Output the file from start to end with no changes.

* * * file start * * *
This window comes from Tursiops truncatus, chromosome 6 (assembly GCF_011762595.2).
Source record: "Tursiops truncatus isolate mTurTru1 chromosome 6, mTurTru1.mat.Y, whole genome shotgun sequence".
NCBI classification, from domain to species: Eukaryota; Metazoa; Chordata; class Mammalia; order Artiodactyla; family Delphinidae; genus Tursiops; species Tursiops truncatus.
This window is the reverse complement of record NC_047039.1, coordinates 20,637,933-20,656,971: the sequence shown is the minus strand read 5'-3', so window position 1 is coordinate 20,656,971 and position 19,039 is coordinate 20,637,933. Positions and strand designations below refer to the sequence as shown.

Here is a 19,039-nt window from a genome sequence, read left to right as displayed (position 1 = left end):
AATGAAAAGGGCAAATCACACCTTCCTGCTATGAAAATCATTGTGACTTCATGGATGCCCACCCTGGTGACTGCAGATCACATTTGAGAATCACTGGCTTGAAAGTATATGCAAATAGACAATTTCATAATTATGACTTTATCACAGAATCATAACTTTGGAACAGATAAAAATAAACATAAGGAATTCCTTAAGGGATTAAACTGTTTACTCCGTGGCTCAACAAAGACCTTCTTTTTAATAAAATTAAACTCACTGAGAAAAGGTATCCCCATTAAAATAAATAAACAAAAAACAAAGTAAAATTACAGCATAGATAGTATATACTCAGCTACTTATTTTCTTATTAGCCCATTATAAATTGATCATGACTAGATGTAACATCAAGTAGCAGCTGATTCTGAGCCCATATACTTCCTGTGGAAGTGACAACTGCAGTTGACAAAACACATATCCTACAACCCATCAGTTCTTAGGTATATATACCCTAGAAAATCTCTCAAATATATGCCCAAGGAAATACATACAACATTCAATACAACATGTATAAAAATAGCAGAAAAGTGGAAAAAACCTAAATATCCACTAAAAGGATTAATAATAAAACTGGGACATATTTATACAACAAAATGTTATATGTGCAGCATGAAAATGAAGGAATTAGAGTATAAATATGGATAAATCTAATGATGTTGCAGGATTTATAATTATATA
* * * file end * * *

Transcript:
This window comes from Tursiops truncatus, chromosome 6 (assembly GCF_011762595.2).
Source record: "Tursiops truncatus isolate mTurTru1 chromosome 6, mTurTru1.mat.Y, whole genome shotgun sequence".
NCBI classification, from domain to species: Eukaryota; Metazoa; Chordata; class Mammalia; order Artiodactyla; family Delphinidae; genus Tursiops; species Tursiops truncatus.
This window is the reverse complement of record NC_047039.1, coordinates 20,637,933-20,656,971: the sequence shown is the minus strand read 5'-3', so window position 1 is coordinate 20,656,971 and position 19,039 is coordinate 20,637,933. Positions and strand designations below refer to the sequence as shown.

Here is a 19,039-nt window from a genome sequence, read left to right as displayed (position 1 = left end):
AATGAAAAGGGCAAATCACACCTTCCTGCTATGAAAATCATTGTGACTTCATGGATGCCCACCCTGGTGACTGCAGATCACATTTGAGAATCACTGGCTTGAAAGTATATGCAAATAGACAATTTCATAATTATGACTTTATCACAGAATCATAACTTTGGAACAGATAAAAATAAACATAAGGAATTCCTTAAGGGATTAAACTGTTTACTCCGTGGCTCAACAAAGACCTTCTTTTTAATAAAATTAAACTCACTGAGAAAAGGTATCCCCATTAAAATAAATAAACAAAAAACAAAGTAAAATTACAGCATAGATAGTATATACTCAGCTACTTATTTTCTTATTAGCCCATTATAAATTGATCATGACTAGATGTAACATCAAGTAGCAGCTGATTCTGAGCCCATATACTTCCTGTGGAAGTGACAACTGCAGTTGACAAAACACATATCCTACAACCCATCAGTTCTTAGGTATATATACCCTAGAAAATCTCTCAAATATATGCCCAAGGAAATACATACAACATTCAATACAACATGTATAAAAATAGCAGAAAAGTGGAAAAAACCTAAATATCCACTAAAAGGATTAATAATAAAACTGGGACATATTTATACAACAAAATGTTATATGTGCAGCATGAAAATGAAGGAATTAGAGTATAAATATGGATAAATCTAATGATGTTGCAGGATTTATAATTATATA